Friday, 22 June 2012 11:01

Microsoft Continues to Hurt Partners As They Plow On Towards the Windows 8 Launch

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untitledIn our continuing coverage of Microsoft and their push to the cloud with their next generation of Windows we are hearing something that we expected people (consumers, analysts and journalists) to pick up on long ago. Microsoft has had a tradition of thinking “if we build it they will come”. This is mostly due to their heavy footprint in the marketplace. Let’s face it; Windows is the most widely used operating system in the world by a longshot while the Xbox is the most popular (in terms of sales) gaming console. The problem for Microsoft is that many consumers have bought into the push that hardware manufacturers (and yes software developers) have been touting “good enough” and the popular myth of “you can always upgrade”.

Now Microsoft has pulled much of that out from under the consumers’ feet. If you just bought ANY Windows Phone 7.x models not only are you out of luck for an upgrade to Windows Phone 8, but you will not have access to many new features of the Microsoft store. Forget about Smart Glass as that is a Windows 8 only feature. This means that the 5% of the market that have put their trust in Microsoft and their Phone partners just got informed that their relatively new phones will be obsolete in a few months’ time. This has caused analysts to down grade Nokia and their sales forecasts; which will hurt Nokia financially in a rather big way.

This is not a smart move on the part of Microsoft as Windows has always been the choice of people that are looking for flexibility in their products. Now Microsoft is doing the right thing by attempting to create an ecosystem around their devices, but what they should not be doing is hurting their partners in the way that they are. Remember, Microsoft only got to the position they are through their partnerships with OEMs, ODMs and other manufacturers. Without them they would be nothing. Every time they have tried to dive in and do things their own way (outside of the console market) they have failed.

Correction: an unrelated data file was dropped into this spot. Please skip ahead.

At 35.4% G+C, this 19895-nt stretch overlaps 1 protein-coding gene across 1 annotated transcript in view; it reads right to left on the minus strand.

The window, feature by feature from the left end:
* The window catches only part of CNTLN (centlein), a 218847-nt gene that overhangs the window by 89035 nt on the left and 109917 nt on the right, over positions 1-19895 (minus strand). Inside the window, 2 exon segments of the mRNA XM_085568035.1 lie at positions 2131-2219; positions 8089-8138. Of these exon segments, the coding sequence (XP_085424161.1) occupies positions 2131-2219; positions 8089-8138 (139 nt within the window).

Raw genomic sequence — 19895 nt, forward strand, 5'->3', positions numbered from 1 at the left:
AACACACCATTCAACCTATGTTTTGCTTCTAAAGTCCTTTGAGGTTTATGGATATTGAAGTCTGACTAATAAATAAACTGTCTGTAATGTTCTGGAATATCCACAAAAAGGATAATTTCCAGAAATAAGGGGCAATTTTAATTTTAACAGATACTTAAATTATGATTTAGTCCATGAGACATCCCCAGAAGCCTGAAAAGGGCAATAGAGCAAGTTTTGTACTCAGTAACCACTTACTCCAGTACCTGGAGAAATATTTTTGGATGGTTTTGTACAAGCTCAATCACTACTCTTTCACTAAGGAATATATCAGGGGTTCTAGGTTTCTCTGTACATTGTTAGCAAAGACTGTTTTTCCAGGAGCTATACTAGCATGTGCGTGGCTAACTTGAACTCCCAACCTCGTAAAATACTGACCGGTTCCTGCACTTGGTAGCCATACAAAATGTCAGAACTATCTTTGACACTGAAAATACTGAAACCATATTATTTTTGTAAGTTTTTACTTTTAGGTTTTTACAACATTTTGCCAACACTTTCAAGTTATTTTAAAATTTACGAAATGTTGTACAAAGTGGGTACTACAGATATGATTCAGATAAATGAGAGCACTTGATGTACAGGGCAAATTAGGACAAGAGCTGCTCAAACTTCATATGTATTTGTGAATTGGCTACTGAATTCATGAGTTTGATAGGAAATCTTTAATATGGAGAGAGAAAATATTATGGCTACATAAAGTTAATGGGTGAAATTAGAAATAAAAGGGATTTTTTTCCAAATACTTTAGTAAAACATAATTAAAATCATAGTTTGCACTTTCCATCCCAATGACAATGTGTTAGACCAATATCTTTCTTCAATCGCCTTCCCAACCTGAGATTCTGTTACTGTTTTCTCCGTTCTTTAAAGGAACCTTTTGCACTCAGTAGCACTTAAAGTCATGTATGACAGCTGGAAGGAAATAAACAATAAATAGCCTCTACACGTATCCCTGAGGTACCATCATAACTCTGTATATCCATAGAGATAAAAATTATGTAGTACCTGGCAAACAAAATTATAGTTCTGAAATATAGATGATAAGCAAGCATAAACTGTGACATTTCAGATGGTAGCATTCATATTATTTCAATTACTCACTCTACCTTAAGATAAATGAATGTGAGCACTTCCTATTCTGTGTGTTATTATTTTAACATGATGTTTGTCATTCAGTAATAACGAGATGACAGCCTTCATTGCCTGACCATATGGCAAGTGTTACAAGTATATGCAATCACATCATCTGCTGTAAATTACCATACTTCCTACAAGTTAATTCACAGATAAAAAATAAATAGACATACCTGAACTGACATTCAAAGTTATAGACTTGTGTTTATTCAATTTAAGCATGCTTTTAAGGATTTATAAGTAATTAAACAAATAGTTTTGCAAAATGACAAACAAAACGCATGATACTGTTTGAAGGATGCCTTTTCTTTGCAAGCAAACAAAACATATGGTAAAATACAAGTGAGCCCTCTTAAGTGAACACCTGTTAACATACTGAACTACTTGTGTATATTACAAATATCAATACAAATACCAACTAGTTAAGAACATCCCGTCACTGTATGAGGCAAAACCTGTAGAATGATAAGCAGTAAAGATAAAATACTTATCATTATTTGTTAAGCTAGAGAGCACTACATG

Microsoft is not Apple and has never been Apple. They are not a single vertical company like Apple that is a one-stop-shop for their devices. Microsoft cannot be a company like Apple for many reasons (too many to list here) and anything that hurts the relationships they have with their partners is going to have an impact on sales. If on launch day there are not the anticipated 20+ tablets for Windows 8 and Windows RT Microsoft will lose money. The same thing can be said if they lose a phone partner or consumer trust going into the launch.

Unfortunately Microsoft has done almost all of these things as they move toward the launch of an OS that, right now, is not getting the best reaction from consumers and the enterprise. We have said it before and will say it again, in many ways Microsoft is their own worst enemy. They cannot continue to ignore the comments and input from the market and plow on with what they think is the best choice. Microsoft is no longer in a position of “if we build it they will come”. They MUST court the market with compelling products that are more than barely hidden attempts to force the consumer into the Microsoft cloud.


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